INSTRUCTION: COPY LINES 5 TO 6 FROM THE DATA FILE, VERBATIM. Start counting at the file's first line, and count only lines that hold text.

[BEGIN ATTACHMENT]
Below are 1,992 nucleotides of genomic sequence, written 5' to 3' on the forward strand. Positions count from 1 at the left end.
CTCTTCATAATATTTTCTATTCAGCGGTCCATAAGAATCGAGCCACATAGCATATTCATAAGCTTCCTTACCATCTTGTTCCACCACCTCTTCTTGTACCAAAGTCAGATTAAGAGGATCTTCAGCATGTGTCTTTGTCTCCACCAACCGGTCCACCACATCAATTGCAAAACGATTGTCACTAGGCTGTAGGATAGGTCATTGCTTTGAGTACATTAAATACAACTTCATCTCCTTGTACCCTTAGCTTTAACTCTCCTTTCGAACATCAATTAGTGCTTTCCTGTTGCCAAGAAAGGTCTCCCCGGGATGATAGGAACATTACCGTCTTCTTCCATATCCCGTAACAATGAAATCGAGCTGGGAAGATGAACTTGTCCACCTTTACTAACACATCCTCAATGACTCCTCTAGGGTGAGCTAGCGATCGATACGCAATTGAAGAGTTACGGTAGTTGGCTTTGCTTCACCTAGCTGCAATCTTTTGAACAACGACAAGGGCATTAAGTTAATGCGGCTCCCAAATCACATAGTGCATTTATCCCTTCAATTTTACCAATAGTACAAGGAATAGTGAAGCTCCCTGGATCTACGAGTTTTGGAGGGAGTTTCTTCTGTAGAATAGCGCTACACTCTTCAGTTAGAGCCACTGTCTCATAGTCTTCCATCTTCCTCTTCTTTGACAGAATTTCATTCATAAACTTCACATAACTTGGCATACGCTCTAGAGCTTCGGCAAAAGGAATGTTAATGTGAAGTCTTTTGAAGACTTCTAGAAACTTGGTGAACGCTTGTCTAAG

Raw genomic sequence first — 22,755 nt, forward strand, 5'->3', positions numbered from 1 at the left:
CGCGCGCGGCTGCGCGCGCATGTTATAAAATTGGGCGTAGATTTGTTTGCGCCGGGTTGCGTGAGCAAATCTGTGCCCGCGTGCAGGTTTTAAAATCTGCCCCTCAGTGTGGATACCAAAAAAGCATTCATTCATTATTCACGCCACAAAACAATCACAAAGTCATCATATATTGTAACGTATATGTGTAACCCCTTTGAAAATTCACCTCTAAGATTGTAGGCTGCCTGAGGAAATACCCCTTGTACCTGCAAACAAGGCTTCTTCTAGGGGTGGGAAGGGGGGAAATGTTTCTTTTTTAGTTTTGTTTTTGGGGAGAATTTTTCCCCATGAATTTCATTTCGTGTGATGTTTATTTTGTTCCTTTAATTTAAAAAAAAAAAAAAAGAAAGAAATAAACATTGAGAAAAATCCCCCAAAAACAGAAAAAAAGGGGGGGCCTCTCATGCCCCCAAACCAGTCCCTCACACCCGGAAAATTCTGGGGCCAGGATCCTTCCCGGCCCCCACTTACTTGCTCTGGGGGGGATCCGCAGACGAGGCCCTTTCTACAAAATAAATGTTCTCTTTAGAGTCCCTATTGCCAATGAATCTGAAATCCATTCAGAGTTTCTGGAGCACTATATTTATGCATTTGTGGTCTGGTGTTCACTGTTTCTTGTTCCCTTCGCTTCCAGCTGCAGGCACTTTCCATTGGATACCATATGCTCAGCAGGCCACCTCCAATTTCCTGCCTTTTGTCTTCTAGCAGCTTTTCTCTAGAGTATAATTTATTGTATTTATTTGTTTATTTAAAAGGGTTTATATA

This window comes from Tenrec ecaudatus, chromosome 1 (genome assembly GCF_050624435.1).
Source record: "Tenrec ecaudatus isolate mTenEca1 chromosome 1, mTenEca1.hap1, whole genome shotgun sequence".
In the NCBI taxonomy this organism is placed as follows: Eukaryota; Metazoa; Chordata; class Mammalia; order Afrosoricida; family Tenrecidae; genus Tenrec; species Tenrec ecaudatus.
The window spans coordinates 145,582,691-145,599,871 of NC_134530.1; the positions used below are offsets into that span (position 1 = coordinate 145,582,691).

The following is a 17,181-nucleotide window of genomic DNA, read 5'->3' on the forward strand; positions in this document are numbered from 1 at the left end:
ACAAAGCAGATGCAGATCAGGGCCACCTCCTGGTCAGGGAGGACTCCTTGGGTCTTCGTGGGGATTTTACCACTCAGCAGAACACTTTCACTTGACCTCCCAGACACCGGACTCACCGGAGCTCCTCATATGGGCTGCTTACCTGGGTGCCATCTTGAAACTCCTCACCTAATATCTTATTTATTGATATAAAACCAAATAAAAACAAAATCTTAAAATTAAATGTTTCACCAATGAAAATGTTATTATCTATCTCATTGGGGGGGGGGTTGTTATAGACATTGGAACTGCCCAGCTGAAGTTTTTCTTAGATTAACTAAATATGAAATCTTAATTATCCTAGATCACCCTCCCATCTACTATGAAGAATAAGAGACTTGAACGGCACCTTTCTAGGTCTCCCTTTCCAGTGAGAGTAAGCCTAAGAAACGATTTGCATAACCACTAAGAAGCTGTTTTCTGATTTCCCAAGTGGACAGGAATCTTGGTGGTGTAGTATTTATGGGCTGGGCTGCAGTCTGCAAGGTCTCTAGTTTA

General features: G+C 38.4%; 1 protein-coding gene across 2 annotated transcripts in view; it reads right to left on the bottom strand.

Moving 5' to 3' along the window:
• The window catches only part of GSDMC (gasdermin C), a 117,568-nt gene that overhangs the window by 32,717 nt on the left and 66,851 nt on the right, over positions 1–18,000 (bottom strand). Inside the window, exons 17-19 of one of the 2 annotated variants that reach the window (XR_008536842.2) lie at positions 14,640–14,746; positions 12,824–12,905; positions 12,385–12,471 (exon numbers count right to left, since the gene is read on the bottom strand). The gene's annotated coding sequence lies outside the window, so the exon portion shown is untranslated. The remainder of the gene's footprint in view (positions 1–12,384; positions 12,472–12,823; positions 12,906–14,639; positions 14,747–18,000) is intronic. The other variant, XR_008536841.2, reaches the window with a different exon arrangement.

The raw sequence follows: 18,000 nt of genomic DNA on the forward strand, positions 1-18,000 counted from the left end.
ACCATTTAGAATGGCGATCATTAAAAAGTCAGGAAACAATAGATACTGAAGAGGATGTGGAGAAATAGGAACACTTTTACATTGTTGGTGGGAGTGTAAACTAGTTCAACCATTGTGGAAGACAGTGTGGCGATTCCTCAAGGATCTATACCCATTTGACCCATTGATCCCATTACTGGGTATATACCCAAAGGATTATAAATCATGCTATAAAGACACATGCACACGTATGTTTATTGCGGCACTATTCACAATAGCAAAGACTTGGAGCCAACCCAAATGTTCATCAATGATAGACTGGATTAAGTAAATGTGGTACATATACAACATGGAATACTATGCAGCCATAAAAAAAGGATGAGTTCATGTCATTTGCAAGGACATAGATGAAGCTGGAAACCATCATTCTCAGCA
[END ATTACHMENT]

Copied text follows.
This window comes from Tenrec ecaudatus, chromosome 1 (genome assembly GCF_050624435.1).
Source record: "Tenrec ecaudatus isolate mTenEca1 chromosome 1, mTenEca1.hap1, whole genome shotgun sequence".